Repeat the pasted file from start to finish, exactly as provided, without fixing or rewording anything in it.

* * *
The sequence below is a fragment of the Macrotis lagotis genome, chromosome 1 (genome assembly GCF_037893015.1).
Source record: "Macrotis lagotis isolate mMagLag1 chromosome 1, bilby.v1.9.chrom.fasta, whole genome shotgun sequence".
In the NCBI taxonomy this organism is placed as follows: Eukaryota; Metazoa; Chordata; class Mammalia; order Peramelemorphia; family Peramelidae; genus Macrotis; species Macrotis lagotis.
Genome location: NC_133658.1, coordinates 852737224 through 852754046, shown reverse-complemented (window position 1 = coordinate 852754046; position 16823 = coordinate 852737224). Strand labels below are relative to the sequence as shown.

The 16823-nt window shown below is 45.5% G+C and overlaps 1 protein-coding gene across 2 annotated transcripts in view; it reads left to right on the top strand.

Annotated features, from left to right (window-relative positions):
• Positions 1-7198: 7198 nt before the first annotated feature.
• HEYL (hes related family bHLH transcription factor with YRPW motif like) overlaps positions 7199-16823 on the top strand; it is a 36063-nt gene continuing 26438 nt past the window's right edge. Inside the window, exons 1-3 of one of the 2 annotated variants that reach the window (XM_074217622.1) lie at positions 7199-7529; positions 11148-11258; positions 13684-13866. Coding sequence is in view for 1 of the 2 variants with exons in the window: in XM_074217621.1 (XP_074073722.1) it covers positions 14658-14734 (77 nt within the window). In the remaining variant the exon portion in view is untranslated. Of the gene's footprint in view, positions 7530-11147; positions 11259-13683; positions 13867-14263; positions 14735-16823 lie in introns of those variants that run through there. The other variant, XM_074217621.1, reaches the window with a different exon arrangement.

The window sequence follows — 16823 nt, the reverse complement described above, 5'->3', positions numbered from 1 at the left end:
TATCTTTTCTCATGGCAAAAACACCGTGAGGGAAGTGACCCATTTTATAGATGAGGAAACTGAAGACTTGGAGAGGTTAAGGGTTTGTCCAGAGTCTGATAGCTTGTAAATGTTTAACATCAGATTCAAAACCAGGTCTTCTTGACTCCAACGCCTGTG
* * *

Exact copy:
The sequence below is a fragment of the Macrotis lagotis genome, chromosome 1 (genome assembly GCF_037893015.1).
Source record: "Macrotis lagotis isolate mMagLag1 chromosome 1, bilby.v1.9.chrom.fasta, whole genome shotgun sequence".
In the NCBI taxonomy this organism is placed as follows: Eukaryota; Metazoa; Chordata; class Mammalia; order Peramelemorphia; family Peramelidae; genus Macrotis; species Macrotis lagotis.
Genome location: NC_133658.1, coordinates 852737224 through 852754046, shown reverse-complemented (window position 1 = coordinate 852754046; position 16823 = coordinate 852737224). Strand labels below are relative to the sequence as shown.

The 16823-nt window shown below is 45.5% G+C and overlaps 1 protein-coding gene across 2 annotated transcripts in view; it reads left to right on the top strand.

Annotated features, from left to right (window-relative positions):
• Positions 1-7198: 7198 nt before the first annotated feature.
• HEYL (hes related family bHLH transcription factor with YRPW motif like) overlaps positions 7199-16823 on the top strand; it is a 36063-nt gene continuing 26438 nt past the window's right edge. Inside the window, exons 1-3 of one of the 2 annotated variants that reach the window (XM_074217622.1) lie at positions 7199-7529; positions 11148-11258; positions 13684-13866. Coding sequence is in view for 1 of the 2 variants with exons in the window: in XM_074217621.1 (XP_074073722.1) it covers positions 14658-14734 (77 nt within the window). In the remaining variant the exon portion in view is untranslated. Of the gene's footprint in view, positions 7530-11147; positions 11259-13683; positions 13867-14263; positions 14735-16823 lie in introns of those variants that run through there. The other variant, XM_074217621.1, reaches the window with a different exon arrangement.

The window sequence follows — 16823 nt, the reverse complement described above, 5'->3', positions numbered from 1 at the left end:
TATCTTTTCTCATGGCAAAAACACCGTGAGGGAAGTGACCCATTTTATAGATGAGGAAACTGAAGACTTGGAGAGGTTAAGGGTTTGTCCAGAGTCTGATAGCTTGTAAATGTTTAACATCAGATTCAAAACCAGGTCTTCTTGACTCCAACGCCTGTG